Economics and
Public Policy
Gretchen Spreitzer
Management & Organizations

MAP Video for Teaching

Two other professors also helped the school explore how authentic MAP video taken by students can be re-used to enrich the classroom experience for other students.

Gretchen Spreitzer developed and implemented a training exercise on Interviewing skills. Students in her Organization Change class viewed and critiqued a field interview and read expert commentary on the same interview by UM Professor Anne Harrington.

Paul Clyde used videotape from the Aravind MAP team plus an interview videotaped at the U-M Hospital to explore comparative advantage. He used other interviews from Aravind to explore different cost concepts in the context of the Aravind Hospital System.

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Susan Ashford
Management &


Leadership Inbox Simulator

How does leadership emerge through daily activities, such as managing an email inbox? Students in Susan Ashford's leadership class take on the role of a busy executive about to leave for a trip who has to prioritize and respond to an inbox full of requests, complaints, and opportunities and lead while doing it! Student responses to this task are then compared with those of an executive panel, and to video commentary provided by former Business School Dean and University President, Joe White. The class of 2006 completed this simulation as part of their MBA orientation.

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Jane Dutton
Management &


A Web Presence for the POS Community

The Champions program helped Jane Dutton and the fast-growing Center for Positive Organizational Scholarship (POS) extend their community beyond the walls of the Ross School by developing an interactive website. The site now receives thousands of visits every month, and provides these community resources:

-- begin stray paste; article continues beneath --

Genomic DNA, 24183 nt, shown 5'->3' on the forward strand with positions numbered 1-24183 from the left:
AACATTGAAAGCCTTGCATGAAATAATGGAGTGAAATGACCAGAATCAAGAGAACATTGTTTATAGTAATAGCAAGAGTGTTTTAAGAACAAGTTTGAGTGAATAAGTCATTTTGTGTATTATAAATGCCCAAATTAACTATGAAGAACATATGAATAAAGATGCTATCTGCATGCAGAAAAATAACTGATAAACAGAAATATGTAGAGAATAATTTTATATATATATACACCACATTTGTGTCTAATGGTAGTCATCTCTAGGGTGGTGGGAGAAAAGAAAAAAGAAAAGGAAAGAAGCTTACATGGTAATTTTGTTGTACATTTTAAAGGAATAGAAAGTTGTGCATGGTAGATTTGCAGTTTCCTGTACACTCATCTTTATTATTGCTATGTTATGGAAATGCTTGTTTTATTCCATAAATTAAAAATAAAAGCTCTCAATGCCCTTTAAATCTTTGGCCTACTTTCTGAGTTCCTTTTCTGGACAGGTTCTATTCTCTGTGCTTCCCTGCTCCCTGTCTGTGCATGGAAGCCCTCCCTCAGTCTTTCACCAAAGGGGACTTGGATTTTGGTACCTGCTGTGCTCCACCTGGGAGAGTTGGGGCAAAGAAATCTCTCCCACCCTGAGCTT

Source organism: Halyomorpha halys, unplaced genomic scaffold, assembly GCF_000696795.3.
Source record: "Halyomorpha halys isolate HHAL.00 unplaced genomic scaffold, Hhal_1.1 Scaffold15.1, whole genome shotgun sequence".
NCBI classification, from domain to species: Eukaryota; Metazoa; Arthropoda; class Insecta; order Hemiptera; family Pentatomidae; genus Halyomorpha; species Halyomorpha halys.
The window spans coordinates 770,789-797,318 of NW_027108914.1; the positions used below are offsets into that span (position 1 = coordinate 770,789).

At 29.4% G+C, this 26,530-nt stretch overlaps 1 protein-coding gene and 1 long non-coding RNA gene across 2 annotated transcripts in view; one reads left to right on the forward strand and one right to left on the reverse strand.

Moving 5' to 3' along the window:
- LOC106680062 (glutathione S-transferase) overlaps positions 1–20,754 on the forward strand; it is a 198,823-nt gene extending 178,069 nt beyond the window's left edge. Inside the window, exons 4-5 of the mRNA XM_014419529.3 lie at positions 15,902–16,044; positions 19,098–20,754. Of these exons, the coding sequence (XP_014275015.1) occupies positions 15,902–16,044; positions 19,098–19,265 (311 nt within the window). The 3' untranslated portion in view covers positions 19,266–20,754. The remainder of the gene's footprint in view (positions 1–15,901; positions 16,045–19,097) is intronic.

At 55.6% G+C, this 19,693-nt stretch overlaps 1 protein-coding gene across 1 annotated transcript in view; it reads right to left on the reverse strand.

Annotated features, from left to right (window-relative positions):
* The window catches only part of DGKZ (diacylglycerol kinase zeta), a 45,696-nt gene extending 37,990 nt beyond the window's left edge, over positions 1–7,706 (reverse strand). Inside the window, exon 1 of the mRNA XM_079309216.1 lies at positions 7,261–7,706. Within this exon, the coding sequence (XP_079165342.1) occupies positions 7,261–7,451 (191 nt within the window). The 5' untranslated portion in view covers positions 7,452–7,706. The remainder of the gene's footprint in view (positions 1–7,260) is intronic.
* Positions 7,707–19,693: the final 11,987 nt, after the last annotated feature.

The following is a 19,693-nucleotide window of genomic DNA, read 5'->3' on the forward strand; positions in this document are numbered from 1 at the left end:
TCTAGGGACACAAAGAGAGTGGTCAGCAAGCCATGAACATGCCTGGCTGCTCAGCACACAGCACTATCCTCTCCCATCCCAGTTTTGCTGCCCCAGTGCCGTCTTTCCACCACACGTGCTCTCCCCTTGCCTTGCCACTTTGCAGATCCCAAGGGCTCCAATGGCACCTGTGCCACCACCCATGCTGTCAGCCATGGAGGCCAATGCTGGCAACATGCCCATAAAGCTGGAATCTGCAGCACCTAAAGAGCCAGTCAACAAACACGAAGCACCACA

• Online video of the monthly "Positive Links" speaker series
  • Shared syllabi
  • A calendar of upcoming events
  • A directory of active researchers in the field
  • Teaching resources
  • Research assessment tools

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CK Prahalad
Strategy and


XMAP and the Fortune at the Bottom of the Pyramid

In the spring of 2003, ten teams of MBA students were selected to work on a special ‘XMAP' project to document how companies across the world were working successfully to provide products and services and improve the living conditions of the poorest of the poor. Along with written case studies, each team produced a video documentary of the companies and the people they serve. The cases and videos have influenced leading corporations as well as global development policy at the United Nations and the World Economic Forum in Davos, Switzerland. Videos are also distributed on a CD with Prahalad's book The Fortune at the Bottom of the Pyramid: Eradicating Poverty Through Profits.

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Introduction by C.K. Prahalad
(2 min 31 sec)


Serving the Bottom of the Pyramid

The cases and videos created have helped change global development policy at the State Department, the United Nations, and the World Economic Forum in Davos, Switzerland. Condensed versions of the cases and videos will be featured in Prof. Prahalad's book, The Fortune at the Bottom of the Pyramid: Eradicating Poverty Through Profits, available now.

The Student Experience

“Doing this project was in a sense a dream, that I think any business school student would feel so lucky to have come true.”

“To me, this experience really epitomizes what it means to be a Michigan Business School student, where you’re given the tools and flexibility to pursue your dreams, and to be on the cutting edge of new fields that are really going to change the way the world thinks about business.”